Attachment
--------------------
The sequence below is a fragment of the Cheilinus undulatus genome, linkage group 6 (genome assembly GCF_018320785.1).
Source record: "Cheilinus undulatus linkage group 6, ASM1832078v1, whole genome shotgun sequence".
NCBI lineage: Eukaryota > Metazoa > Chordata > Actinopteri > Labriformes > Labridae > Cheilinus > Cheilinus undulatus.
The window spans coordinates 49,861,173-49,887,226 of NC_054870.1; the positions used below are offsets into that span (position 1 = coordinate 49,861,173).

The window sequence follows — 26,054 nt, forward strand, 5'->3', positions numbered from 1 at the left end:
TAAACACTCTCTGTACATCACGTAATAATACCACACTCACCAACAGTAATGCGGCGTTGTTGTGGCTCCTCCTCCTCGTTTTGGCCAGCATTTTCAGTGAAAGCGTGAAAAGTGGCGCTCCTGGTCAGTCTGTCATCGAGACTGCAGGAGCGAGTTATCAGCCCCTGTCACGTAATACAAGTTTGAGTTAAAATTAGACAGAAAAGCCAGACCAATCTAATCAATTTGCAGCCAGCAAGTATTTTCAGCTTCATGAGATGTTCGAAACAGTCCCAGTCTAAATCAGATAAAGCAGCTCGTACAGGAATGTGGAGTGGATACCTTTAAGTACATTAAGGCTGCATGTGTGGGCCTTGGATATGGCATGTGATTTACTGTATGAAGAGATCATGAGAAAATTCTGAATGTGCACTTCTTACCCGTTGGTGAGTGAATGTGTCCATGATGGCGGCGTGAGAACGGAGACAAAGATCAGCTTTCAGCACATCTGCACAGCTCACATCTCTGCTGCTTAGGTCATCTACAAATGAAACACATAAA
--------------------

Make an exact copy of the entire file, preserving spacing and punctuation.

The sequence below is a fragment of the Cheilinus undulatus genome, linkage group 6 (genome assembly GCF_018320785.1).
Source record: "Cheilinus undulatus linkage group 6, ASM1832078v1, whole genome shotgun sequence".
NCBI lineage: Eukaryota > Metazoa > Chordata > Actinopteri > Labriformes > Labridae > Cheilinus > Cheilinus undulatus.
The window spans coordinates 49,861,173-49,887,226 of NC_054870.1; the positions used below are offsets into that span (position 1 = coordinate 49,861,173).

The window sequence follows — 26,054 nt, forward strand, 5'->3', positions numbered from 1 at the left end:
TAAACACTCTCTGTACATCACGTAATAATACCACACTCACCAACAGTAATGCGGCGTTGTTGTGGCTCCTCCTCCTCGTTTTGGCCAGCATTTTCAGTGAAAGCGTGAAAAGTGGCGCTCCTGGTCAGTCTGTCATCGAGACTGCAGGAGCGAGTTATCAGCCCCTGTCACGTAATACAAGTTTGAGTTAAAATTAGACAGAAAAGCCAGACCAATCTAATCAATTTGCAGCCAGCAAGTATTTTCAGCTTCATGAGATGTTCGAAACAGTCCCAGTCTAAATCAGATAAAGCAGCTCGTACAGGAATGTGGAGTGGATACCTTTAAGTACATTAAGGCTGCATGTGTGGGCCTTGGATATGGCATGTGATTTACTGTATGAAGAGATCATGAGAAAATTCTGAATGTGCACTTCTTACCCGTTGGTGAGTGAATGTGTCCATGATGGCGGCGTGAGAACGGAGACAAAGATCAGCTTTCAGCACATCTGCACAGCTCACATCTCTGCTGCTTAGGTCATCTACAAATGAAACACATAAA